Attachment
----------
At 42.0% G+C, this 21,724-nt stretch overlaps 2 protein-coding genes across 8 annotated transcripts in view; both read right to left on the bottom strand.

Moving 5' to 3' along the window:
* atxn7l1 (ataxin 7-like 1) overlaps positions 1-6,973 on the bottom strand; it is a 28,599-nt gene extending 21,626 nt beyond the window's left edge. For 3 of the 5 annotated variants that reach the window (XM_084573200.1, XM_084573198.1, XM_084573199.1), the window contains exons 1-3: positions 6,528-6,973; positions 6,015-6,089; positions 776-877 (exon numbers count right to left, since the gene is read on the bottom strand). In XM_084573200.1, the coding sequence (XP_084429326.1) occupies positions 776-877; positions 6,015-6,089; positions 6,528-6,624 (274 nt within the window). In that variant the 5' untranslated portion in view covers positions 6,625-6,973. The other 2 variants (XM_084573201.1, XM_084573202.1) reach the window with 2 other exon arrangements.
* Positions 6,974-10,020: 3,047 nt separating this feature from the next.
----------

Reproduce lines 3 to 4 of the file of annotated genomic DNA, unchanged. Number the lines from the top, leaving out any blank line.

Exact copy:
* atxn7l1 (ataxin 7-like 1) overlaps positions 1-6,973 on the bottom strand; it is a 28,599-nt gene extending 21,626 nt beyond the window's left edge. For 3 of the 5 annotated variants that reach the window (XM_084573200.1, XM_084573198.1, XM_084573199.1), the window contains exons 1-3: positions 6,528-6,973; positions 6,015-6,089; positions 776-877 (exon numbers count right to left, since the gene is read on the bottom strand). In XM_084573200.1, the coding sequence (XP_084429326.1) occupies positions 776-877; positions 6,015-6,089; positions 6,528-6,624 (274 nt within the window). In that variant the 5' untranslated portion in view covers positions 6,625-6,973. The other 2 variants (XM_084573201.1, XM_084573202.1) reach the window with 2 other exon arrangements.
* Positions 6,974-10,020: 3,047 nt separating this feature from the next.